8 strange greetings of the people around the world

The Japanese usually bow down, the Tibetans will stick their tongue out as if teasing each other, while the Thai people clap their hands and bow slightly when they meet.

If you think simply that when two people meet to greet each other only by raising their hands and smiling, you may be wrong.

Many countries in the world have unique ways of greeting, impressing international visitors when first witnessed.

Tibetan: sticking the tongue out

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First-time visitors to Tibet, especially in remote areas, may be surprised to see people turning around and sticking their tongue out as if they're making fun.

This is a common greeting of the Tibetans. This custom comes from a legend of the 9th century Tibetan King named Lang Darma. This King is known for his cruelty and has a black tongue. Tibetans believe in reincarnation and fear that the king will be reborn.

Thus, for many centuries, Tibetans greeted each other by sticking their tongues out to prove that their tongues were not black, so they are good people, not the reincarnation of the cruel king.

Today, not many Tibetans use this greeting, but visitors can still catch up in remote areas, among local people.

New Zealand: rubbing the nose and forehead together

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The traditional Maori greeting in New Zealand is called Hongi. People make Hongi by rubbing the nose and forehead, then inhale a slight breath.

This form of greeting is used in large and important meetings, similar to a formal handshake. And that is a way for hosts and guests or two friends to exchange "the breath of life". After that ritual, they do not consider each other a stranger.

Japan: bowing head

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Japanese people are famous for their strict etiquette. One of them is the greeting when meeting.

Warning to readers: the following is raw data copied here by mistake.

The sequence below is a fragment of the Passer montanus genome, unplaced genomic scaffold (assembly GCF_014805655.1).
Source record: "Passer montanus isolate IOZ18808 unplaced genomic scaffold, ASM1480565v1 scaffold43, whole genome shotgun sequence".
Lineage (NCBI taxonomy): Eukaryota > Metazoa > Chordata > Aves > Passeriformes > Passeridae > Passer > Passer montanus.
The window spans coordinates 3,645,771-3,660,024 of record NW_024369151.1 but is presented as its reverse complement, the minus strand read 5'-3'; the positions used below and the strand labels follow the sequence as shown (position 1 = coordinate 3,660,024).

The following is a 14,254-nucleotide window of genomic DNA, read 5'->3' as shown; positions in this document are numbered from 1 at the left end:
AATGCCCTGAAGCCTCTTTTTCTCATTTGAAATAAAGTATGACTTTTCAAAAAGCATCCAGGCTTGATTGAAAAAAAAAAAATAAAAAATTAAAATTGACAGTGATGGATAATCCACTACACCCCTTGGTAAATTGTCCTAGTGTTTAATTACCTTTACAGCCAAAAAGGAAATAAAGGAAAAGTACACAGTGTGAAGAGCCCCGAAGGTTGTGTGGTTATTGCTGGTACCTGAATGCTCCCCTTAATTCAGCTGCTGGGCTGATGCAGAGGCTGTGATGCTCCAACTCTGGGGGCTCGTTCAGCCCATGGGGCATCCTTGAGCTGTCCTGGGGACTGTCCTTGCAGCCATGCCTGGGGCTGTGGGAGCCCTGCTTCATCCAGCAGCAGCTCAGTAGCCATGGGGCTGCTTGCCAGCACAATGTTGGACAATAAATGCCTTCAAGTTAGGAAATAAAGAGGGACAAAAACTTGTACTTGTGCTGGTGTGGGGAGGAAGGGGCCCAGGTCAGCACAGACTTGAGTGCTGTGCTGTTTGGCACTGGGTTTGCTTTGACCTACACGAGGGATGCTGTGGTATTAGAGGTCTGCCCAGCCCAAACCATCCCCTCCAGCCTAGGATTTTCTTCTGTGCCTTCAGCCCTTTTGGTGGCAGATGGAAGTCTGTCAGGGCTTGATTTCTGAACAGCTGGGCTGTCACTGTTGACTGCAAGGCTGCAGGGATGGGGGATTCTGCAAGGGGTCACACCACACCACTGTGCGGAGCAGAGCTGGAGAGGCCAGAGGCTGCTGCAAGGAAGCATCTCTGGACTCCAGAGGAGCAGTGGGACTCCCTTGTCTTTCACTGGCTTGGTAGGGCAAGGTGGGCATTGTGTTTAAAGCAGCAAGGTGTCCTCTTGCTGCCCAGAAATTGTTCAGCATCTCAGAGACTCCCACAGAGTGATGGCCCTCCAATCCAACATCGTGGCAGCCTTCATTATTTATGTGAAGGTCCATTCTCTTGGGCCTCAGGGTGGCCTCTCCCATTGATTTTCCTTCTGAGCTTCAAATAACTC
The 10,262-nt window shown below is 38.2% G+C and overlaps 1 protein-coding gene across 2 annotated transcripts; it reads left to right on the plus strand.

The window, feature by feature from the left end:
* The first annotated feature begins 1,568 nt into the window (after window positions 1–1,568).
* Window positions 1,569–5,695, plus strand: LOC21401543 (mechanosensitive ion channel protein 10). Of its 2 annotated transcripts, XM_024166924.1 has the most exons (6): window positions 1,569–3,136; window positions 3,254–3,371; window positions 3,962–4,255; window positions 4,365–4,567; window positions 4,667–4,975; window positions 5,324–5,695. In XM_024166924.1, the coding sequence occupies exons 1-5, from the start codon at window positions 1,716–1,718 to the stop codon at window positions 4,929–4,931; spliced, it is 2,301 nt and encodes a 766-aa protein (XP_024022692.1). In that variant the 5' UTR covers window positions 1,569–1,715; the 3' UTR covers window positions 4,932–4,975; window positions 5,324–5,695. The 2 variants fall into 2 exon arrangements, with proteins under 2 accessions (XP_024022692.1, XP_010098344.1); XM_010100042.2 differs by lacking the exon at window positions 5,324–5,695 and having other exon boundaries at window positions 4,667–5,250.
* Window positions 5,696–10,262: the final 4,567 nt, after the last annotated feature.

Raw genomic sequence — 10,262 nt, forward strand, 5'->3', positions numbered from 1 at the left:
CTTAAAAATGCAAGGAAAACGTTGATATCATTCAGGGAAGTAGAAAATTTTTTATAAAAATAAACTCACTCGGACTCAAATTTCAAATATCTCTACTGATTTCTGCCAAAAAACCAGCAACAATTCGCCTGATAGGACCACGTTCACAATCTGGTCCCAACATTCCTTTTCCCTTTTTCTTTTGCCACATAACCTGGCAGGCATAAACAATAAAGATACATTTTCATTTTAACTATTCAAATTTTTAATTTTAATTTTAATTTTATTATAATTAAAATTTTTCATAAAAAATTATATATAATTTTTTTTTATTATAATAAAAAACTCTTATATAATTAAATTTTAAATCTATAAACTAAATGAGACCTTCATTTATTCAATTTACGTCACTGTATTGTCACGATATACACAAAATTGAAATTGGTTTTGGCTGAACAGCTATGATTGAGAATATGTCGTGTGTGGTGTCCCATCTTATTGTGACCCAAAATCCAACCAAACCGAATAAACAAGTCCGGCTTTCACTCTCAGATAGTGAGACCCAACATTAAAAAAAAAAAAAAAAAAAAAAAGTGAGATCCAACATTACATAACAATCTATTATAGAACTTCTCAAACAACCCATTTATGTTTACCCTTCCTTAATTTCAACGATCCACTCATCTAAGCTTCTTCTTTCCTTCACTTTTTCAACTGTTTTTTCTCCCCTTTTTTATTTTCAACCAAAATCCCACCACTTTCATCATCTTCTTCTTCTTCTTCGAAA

The most popular and traditional type is bowing, slightly bent to the opposite person. In each case, there is a clear rule of "folding" when bowing. Depending on the relationship, this ritual is performed simultaneously with the western handshake.

Ukraine: Kissing cheek three times

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Ritual kissing on the cheek when meeting can be seen in many countries. However, if you come to Ukraine and greet a local people here, do not end it too soon.

The reason the Ukrainian usually kisses the cheek three times, starts on the left cheek, then to the right, and then ends back to the left.

Philippines: Touching the forehead to the right hand

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The most popular greeting in Philippine culture is Mano po or Pagmamano. This is a gesture of respect for the other person, especially with the older person.

Similar to kissing hands, young people often hold the right hand of the older person and touch their forehead to pay homage.

France: Kissing cheek slightly

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Do not be confused with the romantic deep kisses of couples who love each other. French people meet and goodbye to each other often kiss cheek each other two times.

Thailand: Putting the hands together and bending over

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Thai people meet and greet each other will show the attitude of putting the hands together and bending over to avoid looking straight into the eyes of opposite people.

Malaysia: Touching the other's hand

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The Malaysian greeting is called "Namaste". When two people meet in the morning they will say "Salamat pagi", in the afternoon say "saolamat petang" and touch the opponent's hand, then hand in front of the chest. This action symbolizes sending greetings from the deep heart.

By: Oralie Smith

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